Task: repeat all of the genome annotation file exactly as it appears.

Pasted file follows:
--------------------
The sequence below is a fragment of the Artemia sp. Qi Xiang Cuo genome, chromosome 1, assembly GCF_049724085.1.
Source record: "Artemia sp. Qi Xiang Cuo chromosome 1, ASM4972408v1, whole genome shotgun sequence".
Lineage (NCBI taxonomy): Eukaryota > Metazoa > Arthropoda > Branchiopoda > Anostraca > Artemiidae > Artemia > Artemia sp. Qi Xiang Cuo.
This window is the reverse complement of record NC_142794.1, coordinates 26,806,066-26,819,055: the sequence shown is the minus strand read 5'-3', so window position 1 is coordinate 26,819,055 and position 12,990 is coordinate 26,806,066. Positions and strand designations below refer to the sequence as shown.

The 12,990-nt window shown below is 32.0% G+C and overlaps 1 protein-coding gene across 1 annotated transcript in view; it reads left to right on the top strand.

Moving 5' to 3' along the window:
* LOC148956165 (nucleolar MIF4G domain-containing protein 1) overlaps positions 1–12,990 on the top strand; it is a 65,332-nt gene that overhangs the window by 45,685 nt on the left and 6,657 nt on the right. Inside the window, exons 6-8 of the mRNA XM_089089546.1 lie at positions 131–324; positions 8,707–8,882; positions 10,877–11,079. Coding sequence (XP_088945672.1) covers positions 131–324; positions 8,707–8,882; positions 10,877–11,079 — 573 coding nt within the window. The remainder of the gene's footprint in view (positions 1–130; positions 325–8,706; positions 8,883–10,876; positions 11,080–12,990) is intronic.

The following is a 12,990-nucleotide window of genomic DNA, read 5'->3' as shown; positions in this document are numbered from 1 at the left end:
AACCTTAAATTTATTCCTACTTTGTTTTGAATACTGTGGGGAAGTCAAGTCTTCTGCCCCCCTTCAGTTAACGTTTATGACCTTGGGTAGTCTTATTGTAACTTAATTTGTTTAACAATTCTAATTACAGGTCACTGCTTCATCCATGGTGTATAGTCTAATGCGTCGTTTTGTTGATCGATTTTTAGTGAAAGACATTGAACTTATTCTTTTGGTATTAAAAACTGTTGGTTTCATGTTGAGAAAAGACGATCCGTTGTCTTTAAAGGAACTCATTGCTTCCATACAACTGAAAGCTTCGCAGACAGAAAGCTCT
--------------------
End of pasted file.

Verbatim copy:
The sequence below is a fragment of the Artemia sp. Qi Xiang Cuo genome, chromosome 1, assembly GCF_049724085.1.
Source record: "Artemia sp. Qi Xiang Cuo chromosome 1, ASM4972408v1, whole genome shotgun sequence".
Lineage (NCBI taxonomy): Eukaryota > Metazoa > Arthropoda > Branchiopoda > Anostraca > Artemiidae > Artemia > Artemia sp. Qi Xiang Cuo.
This window is the reverse complement of record NC_142794.1, coordinates 26,806,066-26,819,055: the sequence shown is the minus strand read 5'-3', so window position 1 is coordinate 26,819,055 and position 12,990 is coordinate 26,806,066. Positions and strand designations below refer to the sequence as shown.

The 12,990-nt window shown below is 32.0% G+C and overlaps 1 protein-coding gene across 1 annotated transcript in view; it reads left to right on the top strand.

Moving 5' to 3' along the window:
* LOC148956165 (nucleolar MIF4G domain-containing protein 1) overlaps positions 1–12,990 on the top strand; it is a 65,332-nt gene that overhangs the window by 45,685 nt on the left and 6,657 nt on the right. Inside the window, exons 6-8 of the mRNA XM_089089546.1 lie at positions 131–324; positions 8,707–8,882; positions 10,877–11,079. Coding sequence (XP_088945672.1) covers positions 131–324; positions 8,707–8,882; positions 10,877–11,079 — 573 coding nt within the window. The remainder of the gene's footprint in view (positions 1–130; positions 325–8,706; positions 8,883–10,876; positions 11,080–12,990) is intronic.

The following is a 12,990-nucleotide window of genomic DNA, read 5'->3' as shown; positions in this document are numbered from 1 at the left end:
AACCTTAAATTTATTCCTACTTTGTTTTGAATACTGTGGGGAAGTCAAGTCTTCTGCCCCCCTTCAGTTAACGTTTATGACCTTGGGTAGTCTTATTGTAACTTAATTTGTTTAACAATTCTAATTACAGGTCACTGCTTCATCCATGGTGTATAGTCTAATGCGTCGTTTTGTTGATCGATTTTTAGTGAAAGACATTGAACTTATTCTTTTGGTATTAAAAACTGTTGGTTTCATGTTGAGAAAAGACGATCCGTTGTCTTTAAAGGAACTCATTGCTTCCATACAACTGAAAGCTTCGCAGACAGAAAGCTCT